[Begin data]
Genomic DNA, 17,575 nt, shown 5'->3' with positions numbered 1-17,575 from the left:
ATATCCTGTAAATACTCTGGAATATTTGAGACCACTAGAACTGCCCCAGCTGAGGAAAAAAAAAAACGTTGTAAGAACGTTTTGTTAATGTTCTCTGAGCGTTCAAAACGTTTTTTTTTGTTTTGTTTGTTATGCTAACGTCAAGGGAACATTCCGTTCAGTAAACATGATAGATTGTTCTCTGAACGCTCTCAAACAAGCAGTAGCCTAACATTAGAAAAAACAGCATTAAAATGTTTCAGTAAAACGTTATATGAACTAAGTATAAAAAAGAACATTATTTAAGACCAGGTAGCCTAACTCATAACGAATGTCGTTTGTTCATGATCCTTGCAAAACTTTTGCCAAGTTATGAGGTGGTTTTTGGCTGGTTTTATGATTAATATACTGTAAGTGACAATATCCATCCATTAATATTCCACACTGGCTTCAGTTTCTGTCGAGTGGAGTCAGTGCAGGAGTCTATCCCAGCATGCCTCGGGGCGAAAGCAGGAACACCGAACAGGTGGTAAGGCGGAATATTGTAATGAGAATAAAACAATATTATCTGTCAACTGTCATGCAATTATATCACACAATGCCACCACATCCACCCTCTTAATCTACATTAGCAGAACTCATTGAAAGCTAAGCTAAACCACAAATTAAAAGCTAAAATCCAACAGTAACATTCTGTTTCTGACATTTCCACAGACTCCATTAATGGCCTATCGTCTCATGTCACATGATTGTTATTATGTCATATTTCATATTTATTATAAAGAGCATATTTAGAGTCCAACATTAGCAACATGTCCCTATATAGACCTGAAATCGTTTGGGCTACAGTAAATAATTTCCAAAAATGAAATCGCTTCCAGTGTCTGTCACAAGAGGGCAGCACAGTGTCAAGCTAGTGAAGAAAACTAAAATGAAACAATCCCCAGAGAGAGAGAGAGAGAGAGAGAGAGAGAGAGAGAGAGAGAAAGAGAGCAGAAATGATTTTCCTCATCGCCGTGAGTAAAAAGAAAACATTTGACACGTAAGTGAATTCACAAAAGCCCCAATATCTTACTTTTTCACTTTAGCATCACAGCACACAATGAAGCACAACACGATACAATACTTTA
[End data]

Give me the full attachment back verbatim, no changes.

Genomic DNA, 17,575 nt, shown 5'->3' with positions numbered 1-17,575 from the left:
ATATCCTGTAAATACTCTGGAATATTTGAGACCACTAGAACTGCCCCAGCTGAGGAAAAAAAAAAACGTTGTAAGAACGTTTTGTTAATGTTCTCTGAGCGTTCAAAACGTTTTTTTTTGTTTTGTTTGTTATGCTAACGTCAAGGGAACATTCCGTTCAGTAAACATGATAGATTGTTCTCTGAACGCTCTCAAACAAGCAGTAGCCTAACATTAGAAAAAACAGCATTAAAATGTTTCAGTAAAACGTTATATGAACTAAGTATAAAAAAGAACATTATTTAAGACCAGGTAGCCTAACTCATAACGAATGTCGTTTGTTCATGATCCTTGCAAAACTTTTGCCAAGTTATGAGGTGGTTTTTGGCTGGTTTTATGATTAATATACTGTAAGTGACAATATCCATCCATTAATATTCCACACTGGCTTCAGTTTCTGTCGAGTGGAGTCAGTGCAGGAGTCTATCCCAGCATGCCTCGGGGCGAAAGCAGGAACACCGAACAGGTGGTAAGGCGGAATATTGTAATGAGAATAAAACAATATTATCTGTCAACTGTCATGCAATTATATCACACAATGCCACCACATCCACCCTCTTAATCTACATTAGCAGAACTCATTGAAAGCTAAGCTAAACCACAAATTAAAAGCTAAAATCCAACAGTAACATTCTGTTTCTGACATTTCCACAGACTCCATTAATGGCCTATCGTCTCATGTCACATGATTGTTATTATGTCATATTTCATATTTATTATAAAGAGCATATTTAGAGTCCAACATTAGCAACATGTCCCTATATAGACCTGAAATCGTTTGGGCTACAGTAAATAATTTCCAAAAATGAAATCGCTTCCAGTGTCTGTCACAAGAGGGCAGCACAGTGTCAAGCTAGTGAAGAAAACTAAAATGAAACAATCCCCAGAGAGAGAGAGAGAGAGAGAGAGAGAGAGAGAGAGAGAGAAAGAGAGCAGAAATGATTTTCCTCATCGCCGTGAGTAAAAAGAAAACATTTGACACGTAAGTGAATTCACAAAAGCCCCAATATCTTACTTTTTCACTTTAGCATCACAGCACACAATGAAGCACAACACGATACAATACTTTA